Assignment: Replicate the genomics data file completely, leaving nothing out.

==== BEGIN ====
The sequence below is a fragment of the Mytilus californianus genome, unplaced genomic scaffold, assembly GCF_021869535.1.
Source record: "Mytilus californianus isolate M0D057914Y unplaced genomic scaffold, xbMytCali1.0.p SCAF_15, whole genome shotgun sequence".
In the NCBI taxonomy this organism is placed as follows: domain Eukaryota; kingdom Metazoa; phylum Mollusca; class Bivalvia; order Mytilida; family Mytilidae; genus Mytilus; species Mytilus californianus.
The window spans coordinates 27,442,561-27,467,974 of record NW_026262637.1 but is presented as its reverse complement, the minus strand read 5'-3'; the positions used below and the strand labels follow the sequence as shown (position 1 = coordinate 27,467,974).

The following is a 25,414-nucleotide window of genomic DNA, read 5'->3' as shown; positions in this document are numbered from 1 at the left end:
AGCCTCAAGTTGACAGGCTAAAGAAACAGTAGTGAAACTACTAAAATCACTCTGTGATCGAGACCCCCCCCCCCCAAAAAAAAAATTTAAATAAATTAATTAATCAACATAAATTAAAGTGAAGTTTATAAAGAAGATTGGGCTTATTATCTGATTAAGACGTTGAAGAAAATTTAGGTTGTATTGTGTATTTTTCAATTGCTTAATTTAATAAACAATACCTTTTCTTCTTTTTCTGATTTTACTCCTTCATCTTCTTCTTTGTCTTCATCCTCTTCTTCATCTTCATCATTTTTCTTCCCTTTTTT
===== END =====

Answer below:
The sequence below is a fragment of the Mytilus californianus genome, unplaced genomic scaffold, assembly GCF_021869535.1.
Source record: "Mytilus californianus isolate M0D057914Y unplaced genomic scaffold, xbMytCali1.0.p SCAF_15, whole genome shotgun sequence".
In the NCBI taxonomy this organism is placed as follows: domain Eukaryota; kingdom Metazoa; phylum Mollusca; class Bivalvia; order Mytilida; family Mytilidae; genus Mytilus; species Mytilus californianus.
The window spans coordinates 27,442,561-27,467,974 of record NW_026262637.1 but is presented as its reverse complement, the minus strand read 5'-3'; the positions used below and the strand labels follow the sequence as shown (position 1 = coordinate 27,467,974).

The following is a 25,414-nucleotide window of genomic DNA, read 5'->3' as shown; positions in this document are numbered from 1 at the left end:
AGCCTCAAGTTGACAGGCTAAAGAAACAGTAGTGAAACTACTAAAATCACTCTGTGATCGAGACCCCCCCCCCCCAAAAAAAAAATTTAAATAAATTAATTAATCAACATAAATTAAAGTGAAGTTTATAAAGAAGATTGGGCTTATTATCTGATTAAGACGTTGAAGAAAATTTAGGTTGTATTGTGTATTTTTCAATTGCTTAATTTAATAAACAATACCTTTTCTTCTTTTTCTGATTTTACTCCTTCATCTTCTTCTTTGTCTTCATCCTCTTCTTCATCTTCATCATTTTTCTTCCCTTTTTT